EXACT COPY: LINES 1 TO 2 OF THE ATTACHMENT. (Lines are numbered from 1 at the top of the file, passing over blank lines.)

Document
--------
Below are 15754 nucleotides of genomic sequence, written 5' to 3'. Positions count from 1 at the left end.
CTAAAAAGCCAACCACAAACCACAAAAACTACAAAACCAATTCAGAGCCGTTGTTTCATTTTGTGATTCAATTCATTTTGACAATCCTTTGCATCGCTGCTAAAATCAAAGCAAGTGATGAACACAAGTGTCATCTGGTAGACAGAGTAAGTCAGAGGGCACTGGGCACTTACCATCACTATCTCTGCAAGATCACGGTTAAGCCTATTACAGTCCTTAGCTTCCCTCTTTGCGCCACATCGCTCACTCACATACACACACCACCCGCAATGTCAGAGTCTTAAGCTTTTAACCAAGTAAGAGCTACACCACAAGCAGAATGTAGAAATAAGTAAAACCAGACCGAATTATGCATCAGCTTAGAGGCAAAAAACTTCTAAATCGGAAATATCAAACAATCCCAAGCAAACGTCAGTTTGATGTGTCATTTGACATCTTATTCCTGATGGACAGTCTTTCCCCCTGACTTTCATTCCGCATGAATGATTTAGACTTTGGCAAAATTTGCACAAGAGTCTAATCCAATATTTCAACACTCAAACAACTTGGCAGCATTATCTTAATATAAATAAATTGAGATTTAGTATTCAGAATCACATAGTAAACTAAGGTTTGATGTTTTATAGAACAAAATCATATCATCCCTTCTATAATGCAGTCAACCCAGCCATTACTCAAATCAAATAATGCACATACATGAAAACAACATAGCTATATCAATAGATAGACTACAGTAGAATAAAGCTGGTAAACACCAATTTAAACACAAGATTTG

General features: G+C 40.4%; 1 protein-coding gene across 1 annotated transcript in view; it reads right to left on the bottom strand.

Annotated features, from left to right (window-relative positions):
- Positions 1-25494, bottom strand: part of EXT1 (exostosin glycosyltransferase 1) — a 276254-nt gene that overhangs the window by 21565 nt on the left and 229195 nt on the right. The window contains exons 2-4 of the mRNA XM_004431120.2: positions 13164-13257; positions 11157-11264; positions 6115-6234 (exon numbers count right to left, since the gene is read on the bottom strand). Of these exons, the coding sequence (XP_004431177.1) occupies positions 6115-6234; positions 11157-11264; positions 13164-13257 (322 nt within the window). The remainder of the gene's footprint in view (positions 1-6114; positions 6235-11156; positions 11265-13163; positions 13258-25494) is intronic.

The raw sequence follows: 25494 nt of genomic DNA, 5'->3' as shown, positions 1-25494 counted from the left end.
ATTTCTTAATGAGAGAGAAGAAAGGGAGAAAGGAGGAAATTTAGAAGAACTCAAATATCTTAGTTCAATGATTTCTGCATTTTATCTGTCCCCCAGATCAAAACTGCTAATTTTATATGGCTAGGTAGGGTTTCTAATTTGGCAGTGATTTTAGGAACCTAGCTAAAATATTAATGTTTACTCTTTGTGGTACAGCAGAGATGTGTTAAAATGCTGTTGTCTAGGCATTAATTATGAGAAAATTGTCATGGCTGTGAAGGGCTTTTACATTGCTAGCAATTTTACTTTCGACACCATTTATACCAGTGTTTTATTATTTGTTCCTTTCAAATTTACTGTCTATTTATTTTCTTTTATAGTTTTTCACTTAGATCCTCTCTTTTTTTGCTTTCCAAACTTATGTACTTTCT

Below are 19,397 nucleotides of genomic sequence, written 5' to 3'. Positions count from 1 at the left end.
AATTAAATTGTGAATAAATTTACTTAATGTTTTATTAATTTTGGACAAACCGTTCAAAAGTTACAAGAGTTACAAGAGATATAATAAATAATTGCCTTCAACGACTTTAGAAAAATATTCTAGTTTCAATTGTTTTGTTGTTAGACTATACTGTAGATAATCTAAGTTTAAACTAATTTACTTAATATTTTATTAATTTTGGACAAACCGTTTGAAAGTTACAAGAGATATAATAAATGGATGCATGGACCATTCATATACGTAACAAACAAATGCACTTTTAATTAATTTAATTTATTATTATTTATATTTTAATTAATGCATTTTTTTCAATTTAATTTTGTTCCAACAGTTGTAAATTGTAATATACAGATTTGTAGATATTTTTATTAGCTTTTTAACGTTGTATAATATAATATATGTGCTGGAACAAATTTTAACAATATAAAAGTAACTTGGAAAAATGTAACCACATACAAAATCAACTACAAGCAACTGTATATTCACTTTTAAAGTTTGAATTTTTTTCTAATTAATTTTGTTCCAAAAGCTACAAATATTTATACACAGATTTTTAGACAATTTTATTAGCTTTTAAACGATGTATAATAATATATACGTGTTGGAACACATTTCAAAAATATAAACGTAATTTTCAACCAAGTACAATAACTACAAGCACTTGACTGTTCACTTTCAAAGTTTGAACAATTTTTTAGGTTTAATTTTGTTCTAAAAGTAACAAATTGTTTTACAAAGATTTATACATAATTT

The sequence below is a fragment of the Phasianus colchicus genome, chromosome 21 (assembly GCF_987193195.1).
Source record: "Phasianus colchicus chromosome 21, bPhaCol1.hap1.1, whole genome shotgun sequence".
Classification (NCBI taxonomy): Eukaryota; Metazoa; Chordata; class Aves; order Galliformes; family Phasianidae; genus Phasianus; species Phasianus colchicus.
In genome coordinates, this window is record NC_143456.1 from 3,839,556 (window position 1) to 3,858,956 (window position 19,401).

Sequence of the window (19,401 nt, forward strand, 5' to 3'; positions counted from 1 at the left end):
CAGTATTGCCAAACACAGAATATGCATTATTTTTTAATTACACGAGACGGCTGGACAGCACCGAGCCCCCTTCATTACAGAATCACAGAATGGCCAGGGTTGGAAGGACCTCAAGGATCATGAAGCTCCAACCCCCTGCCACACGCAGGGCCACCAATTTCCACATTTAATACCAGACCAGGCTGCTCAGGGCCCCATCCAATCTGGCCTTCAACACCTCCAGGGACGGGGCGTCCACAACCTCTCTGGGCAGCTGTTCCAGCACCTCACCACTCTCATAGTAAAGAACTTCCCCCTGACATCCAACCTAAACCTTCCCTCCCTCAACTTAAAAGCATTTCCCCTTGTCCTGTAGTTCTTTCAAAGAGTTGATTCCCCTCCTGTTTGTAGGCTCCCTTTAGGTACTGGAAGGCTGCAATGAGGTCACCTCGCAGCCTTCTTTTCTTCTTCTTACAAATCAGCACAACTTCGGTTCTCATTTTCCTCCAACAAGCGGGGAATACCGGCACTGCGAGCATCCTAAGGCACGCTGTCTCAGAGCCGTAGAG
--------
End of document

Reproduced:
Below are 15754 nucleotides of genomic sequence, written 5' to 3'. Positions count from 1 at the left end.
CTAAAAAGCCAACCACAAACCACAAAAACTACAAAACCAATTCAGAGCCGTTGTTTCATTTTGTGATTCAATTCATTTTGACAATCCTTTGCATCGCTGCTAAAATCAAAGCAAGTGATGAACACAAGTGTCATCTGGTAGACAGAGTAAGTCAGAGGGCACTGGGCACTTACCATCACTATCTCTGCAAGATCACGGTTAAGCCTATTACAGTCCTTAGCTTCCCTCTTTGCGCCACATCGCTCACTCACATACACACACCACCCGCAATGTCAGAGTCTTAAGCTTTTAACCAAGTAAGAGCTACACCACAAGCAGAATGTAGAAATAAGTAAAACCAGACCGAATTATGCATCAGCTTAGAGGCAAAAAACTTCTAAATCGGAAATATCAAACAATCCCAAGCAAACGTCAGTTTGATGTGTCATTTGACATCTTATTCCTGATGGACAGTCTTTCCCCCTGACTTTCATTCCGCATGAATGATTTAGACTTTGGCAAAATTTGCACAAGAGTCTAATCCAATATTTCAACACTCAAACAACTTGGCAGCATTATCTTAATATAAATAAATTGAGATTTAGTATTCAGAATCACATAGTAAACTAAGGTTTGATGTTTTATAGAACAAAATCATATCATCCCTTCTATAATGCAGTCAACCCAGCCATTACTCAAATCAAATAATGCACATACATGAAAACAACATAGCTATATCAATAGATAGACTACAGTAGAATAAAGCTGGTAAACACCAATTTAAACACAAGATTTG